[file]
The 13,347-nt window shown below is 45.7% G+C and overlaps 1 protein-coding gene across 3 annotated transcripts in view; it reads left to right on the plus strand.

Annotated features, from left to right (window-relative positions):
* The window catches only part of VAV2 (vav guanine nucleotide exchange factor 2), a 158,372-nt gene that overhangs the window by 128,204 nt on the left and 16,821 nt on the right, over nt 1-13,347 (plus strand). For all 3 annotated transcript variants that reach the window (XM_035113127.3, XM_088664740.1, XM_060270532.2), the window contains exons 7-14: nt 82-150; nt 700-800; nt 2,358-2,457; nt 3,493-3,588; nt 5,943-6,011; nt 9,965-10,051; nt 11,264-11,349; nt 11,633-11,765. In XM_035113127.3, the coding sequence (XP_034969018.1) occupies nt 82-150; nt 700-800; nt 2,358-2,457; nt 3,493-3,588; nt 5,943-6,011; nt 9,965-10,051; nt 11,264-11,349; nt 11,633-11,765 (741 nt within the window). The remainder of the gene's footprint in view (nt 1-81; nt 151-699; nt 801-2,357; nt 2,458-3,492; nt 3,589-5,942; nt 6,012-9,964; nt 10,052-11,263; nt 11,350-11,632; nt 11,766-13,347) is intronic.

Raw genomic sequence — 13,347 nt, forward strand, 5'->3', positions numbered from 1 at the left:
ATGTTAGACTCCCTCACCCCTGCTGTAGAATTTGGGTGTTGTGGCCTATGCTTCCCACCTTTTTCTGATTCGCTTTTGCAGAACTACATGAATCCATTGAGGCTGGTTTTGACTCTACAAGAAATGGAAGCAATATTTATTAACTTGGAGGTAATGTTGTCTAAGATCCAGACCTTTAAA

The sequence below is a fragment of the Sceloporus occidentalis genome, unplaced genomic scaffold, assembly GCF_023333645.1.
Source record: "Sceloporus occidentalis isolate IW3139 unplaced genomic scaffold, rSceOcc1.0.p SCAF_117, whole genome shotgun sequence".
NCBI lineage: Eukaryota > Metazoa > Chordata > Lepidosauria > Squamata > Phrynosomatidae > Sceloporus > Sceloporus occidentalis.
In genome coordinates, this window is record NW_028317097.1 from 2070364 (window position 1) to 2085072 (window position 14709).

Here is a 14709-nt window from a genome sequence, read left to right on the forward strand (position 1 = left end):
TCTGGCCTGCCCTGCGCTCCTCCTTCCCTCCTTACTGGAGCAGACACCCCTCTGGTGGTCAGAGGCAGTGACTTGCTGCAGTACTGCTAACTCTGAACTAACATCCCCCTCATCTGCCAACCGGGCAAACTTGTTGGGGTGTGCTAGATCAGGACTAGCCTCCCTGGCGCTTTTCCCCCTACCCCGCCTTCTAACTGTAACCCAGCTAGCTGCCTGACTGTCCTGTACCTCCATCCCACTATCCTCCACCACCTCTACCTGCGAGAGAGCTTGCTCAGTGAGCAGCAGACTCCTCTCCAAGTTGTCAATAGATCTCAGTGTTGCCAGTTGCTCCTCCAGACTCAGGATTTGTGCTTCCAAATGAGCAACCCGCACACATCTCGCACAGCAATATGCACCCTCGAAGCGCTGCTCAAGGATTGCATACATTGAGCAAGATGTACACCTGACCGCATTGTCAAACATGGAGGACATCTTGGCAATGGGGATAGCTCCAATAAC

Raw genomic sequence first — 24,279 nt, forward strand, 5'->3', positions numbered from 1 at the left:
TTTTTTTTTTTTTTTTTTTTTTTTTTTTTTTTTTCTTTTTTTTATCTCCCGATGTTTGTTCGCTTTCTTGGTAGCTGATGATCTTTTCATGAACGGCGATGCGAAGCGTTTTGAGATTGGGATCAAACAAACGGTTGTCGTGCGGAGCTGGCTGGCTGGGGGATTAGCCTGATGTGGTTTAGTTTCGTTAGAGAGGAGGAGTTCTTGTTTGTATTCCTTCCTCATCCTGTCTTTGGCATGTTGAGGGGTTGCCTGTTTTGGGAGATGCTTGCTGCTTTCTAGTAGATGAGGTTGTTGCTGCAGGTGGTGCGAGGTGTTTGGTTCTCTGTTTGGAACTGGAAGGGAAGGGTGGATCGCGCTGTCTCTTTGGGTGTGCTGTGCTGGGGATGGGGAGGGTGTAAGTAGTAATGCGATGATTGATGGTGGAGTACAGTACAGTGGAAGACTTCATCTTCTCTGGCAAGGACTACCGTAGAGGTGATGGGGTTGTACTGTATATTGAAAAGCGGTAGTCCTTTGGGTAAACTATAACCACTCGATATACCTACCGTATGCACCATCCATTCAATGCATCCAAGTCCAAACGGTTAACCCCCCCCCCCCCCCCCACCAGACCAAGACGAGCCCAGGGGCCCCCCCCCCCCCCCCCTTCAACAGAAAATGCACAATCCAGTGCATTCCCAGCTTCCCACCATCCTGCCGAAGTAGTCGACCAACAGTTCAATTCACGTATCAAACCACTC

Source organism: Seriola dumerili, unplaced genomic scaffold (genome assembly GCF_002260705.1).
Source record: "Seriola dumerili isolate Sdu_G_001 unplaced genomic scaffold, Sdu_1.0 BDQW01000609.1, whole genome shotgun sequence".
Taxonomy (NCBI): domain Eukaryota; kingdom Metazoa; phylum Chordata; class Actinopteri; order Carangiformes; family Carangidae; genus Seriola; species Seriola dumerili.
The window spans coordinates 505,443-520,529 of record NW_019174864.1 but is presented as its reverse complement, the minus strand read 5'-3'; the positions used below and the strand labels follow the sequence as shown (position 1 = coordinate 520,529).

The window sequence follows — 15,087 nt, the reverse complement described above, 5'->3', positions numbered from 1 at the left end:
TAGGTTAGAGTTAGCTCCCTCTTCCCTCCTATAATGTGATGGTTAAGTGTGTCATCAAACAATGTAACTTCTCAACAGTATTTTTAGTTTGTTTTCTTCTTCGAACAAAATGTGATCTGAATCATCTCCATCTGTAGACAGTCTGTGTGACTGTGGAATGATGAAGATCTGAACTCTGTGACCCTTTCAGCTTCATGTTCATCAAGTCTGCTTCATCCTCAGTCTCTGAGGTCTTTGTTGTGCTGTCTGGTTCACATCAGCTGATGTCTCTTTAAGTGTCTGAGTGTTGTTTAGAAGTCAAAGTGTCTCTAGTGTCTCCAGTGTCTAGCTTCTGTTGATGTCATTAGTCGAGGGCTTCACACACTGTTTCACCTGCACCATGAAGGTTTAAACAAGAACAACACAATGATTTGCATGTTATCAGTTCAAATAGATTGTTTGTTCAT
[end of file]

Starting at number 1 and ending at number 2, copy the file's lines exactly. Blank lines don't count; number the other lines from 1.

The 13,347-nt window shown below is 45.7% G+C and overlaps 1 protein-coding gene across 3 annotated transcripts in view; it reads left to right on the plus strand.

Annotated features, from left to right (window-relative positions):